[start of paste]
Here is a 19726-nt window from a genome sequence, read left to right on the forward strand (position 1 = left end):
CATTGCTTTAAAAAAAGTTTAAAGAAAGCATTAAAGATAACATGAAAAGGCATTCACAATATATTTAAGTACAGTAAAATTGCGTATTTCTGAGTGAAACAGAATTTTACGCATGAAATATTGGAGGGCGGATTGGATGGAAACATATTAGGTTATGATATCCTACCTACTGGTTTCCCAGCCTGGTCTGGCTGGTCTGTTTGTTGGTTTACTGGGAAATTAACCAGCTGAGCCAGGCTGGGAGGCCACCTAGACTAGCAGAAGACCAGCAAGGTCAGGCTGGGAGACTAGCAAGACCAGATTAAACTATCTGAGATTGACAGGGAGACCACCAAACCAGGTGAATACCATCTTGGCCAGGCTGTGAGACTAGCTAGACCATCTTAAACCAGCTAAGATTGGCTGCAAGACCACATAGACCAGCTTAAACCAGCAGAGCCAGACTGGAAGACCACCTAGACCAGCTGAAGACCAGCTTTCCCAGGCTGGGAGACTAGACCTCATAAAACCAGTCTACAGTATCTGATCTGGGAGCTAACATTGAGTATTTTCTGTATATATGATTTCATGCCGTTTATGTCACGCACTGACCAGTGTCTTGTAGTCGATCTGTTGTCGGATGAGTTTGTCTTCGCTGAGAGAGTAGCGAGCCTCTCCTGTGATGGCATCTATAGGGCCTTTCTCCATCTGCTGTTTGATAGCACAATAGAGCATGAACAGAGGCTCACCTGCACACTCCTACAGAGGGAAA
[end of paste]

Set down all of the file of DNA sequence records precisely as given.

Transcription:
Here is a 19726-nt window from a genome sequence, read left to right on the forward strand (position 1 = left end):
CATTGCTTTAAAAAAAGTTTAAAGAAAGCATTAAAGATAACATGAAAAGGCATTCACAATATATTTAAGTACAGTAAAATTGCGTATTTCTGAGTGAAACAGAATTTTACGCATGAAATATTGGAGGGCGGATTGGATGGAAACATATTAGGTTATGATATCCTACCTACTGGTTTCCCAGCCTGGTCTGGCTGGTCTGTTTGTTGGTTTACTGGGAAATTAACCAGCTGAGCCAGGCTGGGAGGCCACCTAGACTAGCAGAAGACCAGCAAGGTCAGGCTGGGAGACTAGCAAGACCAGATTAAACTATCTGAGATTGACAGGGAGACCACCAAACCAGGTGAATACCATCTTGGCCAGGCTGTGAGACTAGCTAGACCATCTTAAACCAGCTAAGATTGGCTGCAAGACCACATAGACCAGCTTAAACCAGCAGAGCCAGACTGGAAGACCACCTAGACCAGCTGAAGACCAGCTTTCCCAGGCTGGGAGACTAGACCTCATAAAACCAGTCTACAGTATCTGATCTGGGAGCTAACATTGAGTATTTTCTGTATATATGATTTCATGCCGTTTATGTCACGCACTGACCAGTGTCTTGTAGTCGATCTGTTGTCGGATGAGTTTGTCTTCGCTGAGAGAGTAGCGAGCCTCTCCTGTGATGGCATCTATAGGGCCTTTCTCCATCTGCTGTTTGATAGCACAATAGAGCATGAACAGAGGCTCACCTGCACACTCCTACAGAGGGAAA